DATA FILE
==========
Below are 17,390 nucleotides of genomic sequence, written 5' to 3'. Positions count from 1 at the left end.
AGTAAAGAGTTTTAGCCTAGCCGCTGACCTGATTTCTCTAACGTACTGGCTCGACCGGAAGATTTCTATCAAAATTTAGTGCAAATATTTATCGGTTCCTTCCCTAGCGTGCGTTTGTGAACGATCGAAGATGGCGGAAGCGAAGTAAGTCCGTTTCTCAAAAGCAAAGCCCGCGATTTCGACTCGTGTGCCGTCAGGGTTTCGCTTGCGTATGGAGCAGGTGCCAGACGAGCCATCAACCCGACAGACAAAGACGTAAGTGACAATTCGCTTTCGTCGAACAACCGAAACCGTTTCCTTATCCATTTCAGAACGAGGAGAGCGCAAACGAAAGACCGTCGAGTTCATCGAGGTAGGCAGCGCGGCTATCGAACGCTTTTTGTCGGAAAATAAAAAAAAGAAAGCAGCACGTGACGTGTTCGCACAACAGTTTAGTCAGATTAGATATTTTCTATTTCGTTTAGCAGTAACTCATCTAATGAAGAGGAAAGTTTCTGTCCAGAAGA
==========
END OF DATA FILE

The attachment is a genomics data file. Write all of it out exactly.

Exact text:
Below are 17,390 nucleotides of genomic sequence, written 5' to 3'. Positions count from 1 at the left end.
AGTAAAGAGTTTTAGCCTAGCCGCTGACCTGATTTCTCTAACGTACTGGCTCGACCGGAAGATTTCTATCAAAATTTAGTGCAAATATTTATCGGTTCCTTCCCTAGCGTGCGTTTGTGAACGATCGAAGATGGCGGAAGCGAAGTAAGTCCGTTTCTCAAAAGCAAAGCCCGCGATTTCGACTCGTGTGCCGTCAGGGTTTCGCTTGCGTATGGAGCAGGTGCCAGACGAGCCATCAACCCGACAGACAAAGACGTAAGTGACAATTCGCTTTCGTCGAACAACCGAAACCGTTTCCTTATCCATTTCAGAACGAGGAGAGCGCAAACGAAAGACCGTCGAGTTCATCGAGGTAGGCAGCGCGGCTATCGAACGCTTTTTGTCGGAAAATAAAAAAAAGAAAGCAGCACGTGACGTGTTCGCACAACAGTTTAGTCAGATTAGATATTTTCTATTTCGTTTAGCAGTAACTCATCTAATGAAGAGGAAAGTTTCTGTCCAGAAGA